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image CaptionAt the height of the lockdown, South Africans were not able to buy alcohol or cigarettes

Pro Karim has prepared a list of nine factors, or hypotheses, which they apply not only to South Africa, but to other countries – not least on this continent – which appear worst.

  • His first point is under-reporting – a special issue in less developed countries
  • Their second test is due to limited capacity and resources
  • Third on the list of many experts – is high demographics, and many countries in Africa have a young population
  • Then comes the issue of how the virus reached South Africa – through travelers who had not been able to mingle with the population at large, helping authorities seal the first wave of infections relatively effectively.
  • The fifth is a lockdown implemented in South Africa and in many other parts of the continent.
  • The sixth point – one that I raised in a recent article – is the hypothesis of pre-existing immunity, as it is the first exposure to four common coronaviruses in vogue.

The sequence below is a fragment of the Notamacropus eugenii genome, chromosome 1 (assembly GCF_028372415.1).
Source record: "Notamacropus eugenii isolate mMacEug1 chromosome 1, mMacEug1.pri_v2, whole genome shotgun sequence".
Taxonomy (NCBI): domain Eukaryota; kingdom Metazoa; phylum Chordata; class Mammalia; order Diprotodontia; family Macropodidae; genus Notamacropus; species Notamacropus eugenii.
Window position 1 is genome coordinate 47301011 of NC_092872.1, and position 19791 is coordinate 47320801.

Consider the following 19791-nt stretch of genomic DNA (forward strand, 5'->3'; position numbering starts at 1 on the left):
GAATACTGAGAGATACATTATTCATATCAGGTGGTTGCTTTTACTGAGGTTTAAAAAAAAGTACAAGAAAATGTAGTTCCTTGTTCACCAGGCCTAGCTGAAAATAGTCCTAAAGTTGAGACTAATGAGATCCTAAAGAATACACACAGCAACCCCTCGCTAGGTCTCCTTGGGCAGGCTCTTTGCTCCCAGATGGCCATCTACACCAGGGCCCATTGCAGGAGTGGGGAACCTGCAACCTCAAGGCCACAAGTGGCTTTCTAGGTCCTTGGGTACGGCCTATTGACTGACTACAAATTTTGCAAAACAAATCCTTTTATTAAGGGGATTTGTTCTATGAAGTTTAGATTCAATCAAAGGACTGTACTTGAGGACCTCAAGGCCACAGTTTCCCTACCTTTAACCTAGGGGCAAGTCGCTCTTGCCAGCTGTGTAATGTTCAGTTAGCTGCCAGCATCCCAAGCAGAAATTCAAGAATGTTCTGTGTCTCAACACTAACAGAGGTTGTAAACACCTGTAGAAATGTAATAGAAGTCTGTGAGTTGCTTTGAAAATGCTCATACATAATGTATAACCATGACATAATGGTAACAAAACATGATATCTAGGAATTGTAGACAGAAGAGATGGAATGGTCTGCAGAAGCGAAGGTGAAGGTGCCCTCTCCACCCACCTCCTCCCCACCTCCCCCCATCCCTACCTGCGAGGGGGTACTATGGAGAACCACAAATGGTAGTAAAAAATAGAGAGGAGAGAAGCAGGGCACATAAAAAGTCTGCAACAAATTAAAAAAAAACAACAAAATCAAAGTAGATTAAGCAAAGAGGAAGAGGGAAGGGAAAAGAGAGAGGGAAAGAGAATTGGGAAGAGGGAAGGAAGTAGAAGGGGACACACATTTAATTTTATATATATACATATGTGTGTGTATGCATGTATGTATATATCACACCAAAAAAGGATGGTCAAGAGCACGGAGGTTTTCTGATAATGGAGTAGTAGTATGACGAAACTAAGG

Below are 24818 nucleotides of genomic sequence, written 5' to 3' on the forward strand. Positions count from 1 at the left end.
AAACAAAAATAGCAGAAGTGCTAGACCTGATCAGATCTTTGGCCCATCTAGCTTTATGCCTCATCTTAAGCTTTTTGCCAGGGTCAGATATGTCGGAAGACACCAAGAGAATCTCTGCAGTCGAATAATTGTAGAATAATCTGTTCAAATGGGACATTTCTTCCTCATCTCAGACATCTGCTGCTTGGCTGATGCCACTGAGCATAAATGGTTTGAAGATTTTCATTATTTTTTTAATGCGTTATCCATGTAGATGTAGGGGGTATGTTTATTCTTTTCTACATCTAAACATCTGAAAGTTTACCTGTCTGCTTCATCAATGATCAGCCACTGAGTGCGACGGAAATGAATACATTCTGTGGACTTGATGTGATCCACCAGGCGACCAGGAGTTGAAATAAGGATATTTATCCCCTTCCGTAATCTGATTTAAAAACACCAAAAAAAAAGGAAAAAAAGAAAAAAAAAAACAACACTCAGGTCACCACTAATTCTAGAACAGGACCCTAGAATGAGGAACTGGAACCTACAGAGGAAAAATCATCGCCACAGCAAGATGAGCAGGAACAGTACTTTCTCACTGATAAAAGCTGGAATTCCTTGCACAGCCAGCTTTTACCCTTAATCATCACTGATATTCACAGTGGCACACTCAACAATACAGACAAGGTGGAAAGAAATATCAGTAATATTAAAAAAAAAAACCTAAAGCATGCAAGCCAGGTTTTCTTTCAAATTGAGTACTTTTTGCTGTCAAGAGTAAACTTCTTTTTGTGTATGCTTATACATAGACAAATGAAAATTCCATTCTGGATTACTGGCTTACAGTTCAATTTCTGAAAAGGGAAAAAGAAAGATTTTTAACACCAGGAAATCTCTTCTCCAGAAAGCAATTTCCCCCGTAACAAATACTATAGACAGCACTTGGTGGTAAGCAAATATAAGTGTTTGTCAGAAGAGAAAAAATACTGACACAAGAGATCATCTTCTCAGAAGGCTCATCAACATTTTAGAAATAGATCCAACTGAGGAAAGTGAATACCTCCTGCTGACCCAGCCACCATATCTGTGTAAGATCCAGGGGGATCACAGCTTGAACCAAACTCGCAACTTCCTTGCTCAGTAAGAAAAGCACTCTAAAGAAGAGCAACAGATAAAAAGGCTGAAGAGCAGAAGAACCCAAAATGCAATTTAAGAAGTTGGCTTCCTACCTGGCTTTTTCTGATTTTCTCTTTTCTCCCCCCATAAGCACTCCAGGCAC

• The seventh hot temperature has a possible effect
  • Possible role of height on virus is eighth
  • And the ninth includes the term “stochastic” – an unexpected way the virus appears to be spreading, and when individual infection peaks are likely to occur, it is difficult to predict.

Nine principles. But it is true that Proc. Karim does not fully agree on any of them, at least not without proof.

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image CaptionChildren in South Africa now have to wear face masks in classrooms

“I doubt that either of these is a major contributor that explains the whole difference [of why some countries have done better than others],” he said.

“Even in combination, it will not reveal the difference we are seeing. It is intriguing to me.”

Media captionCoronovirus Diagnostic Kit Made in South Africa